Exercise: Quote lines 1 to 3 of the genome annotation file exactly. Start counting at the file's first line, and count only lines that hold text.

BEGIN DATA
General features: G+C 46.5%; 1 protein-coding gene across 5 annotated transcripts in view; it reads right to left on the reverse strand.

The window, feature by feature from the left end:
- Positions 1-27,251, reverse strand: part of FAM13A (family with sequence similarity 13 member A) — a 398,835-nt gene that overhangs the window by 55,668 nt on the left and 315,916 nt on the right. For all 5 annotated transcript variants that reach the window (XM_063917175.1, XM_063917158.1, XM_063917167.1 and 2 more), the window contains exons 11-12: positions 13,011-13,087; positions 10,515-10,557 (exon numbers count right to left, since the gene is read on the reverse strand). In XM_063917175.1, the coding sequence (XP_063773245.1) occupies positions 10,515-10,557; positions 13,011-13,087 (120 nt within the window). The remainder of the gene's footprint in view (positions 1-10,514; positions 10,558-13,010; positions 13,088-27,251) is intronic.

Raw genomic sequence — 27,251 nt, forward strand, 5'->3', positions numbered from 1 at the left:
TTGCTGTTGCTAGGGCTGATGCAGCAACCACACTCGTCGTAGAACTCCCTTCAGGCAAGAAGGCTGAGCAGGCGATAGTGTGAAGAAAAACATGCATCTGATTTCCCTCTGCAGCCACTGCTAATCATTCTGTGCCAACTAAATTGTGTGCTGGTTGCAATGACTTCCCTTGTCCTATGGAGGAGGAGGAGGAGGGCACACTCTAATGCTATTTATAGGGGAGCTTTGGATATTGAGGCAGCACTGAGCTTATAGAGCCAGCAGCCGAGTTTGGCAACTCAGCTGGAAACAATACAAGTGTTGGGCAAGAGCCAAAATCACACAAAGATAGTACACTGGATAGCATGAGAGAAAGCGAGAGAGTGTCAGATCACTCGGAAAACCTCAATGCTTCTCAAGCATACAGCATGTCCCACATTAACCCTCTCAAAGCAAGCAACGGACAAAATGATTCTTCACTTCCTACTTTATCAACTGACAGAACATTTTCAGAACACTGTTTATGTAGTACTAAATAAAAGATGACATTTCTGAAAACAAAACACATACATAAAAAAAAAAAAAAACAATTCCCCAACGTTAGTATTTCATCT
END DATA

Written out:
General features: G+C 46.5%; 1 protein-coding gene across 5 annotated transcripts in view; it reads right to left on the reverse strand.

The window, feature by feature from the left end:
- Positions 1-27,251, reverse strand: part of FAM13A (family with sequence similarity 13 member A) — a 398,835-nt gene that overhangs the window by 55,668 nt on the left and 315,916 nt on the right. For all 5 annotated transcript variants that reach the window (XM_063917175.1, XM_063917158.1, XM_063917167.1 and 2 more), the window contains exons 11-12: positions 13,011-13,087; positions 10,515-10,557 (exon numbers count right to left, since the gene is read on the reverse strand). In XM_063917175.1, the coding sequence (XP_063773245.1) occupies positions 10,515-10,557; positions 13,011-13,087 (120 nt within the window). The remainder of the gene's footprint in view (positions 1-10,514; positions 10,558-13,010; positions 13,088-27,251) is intronic.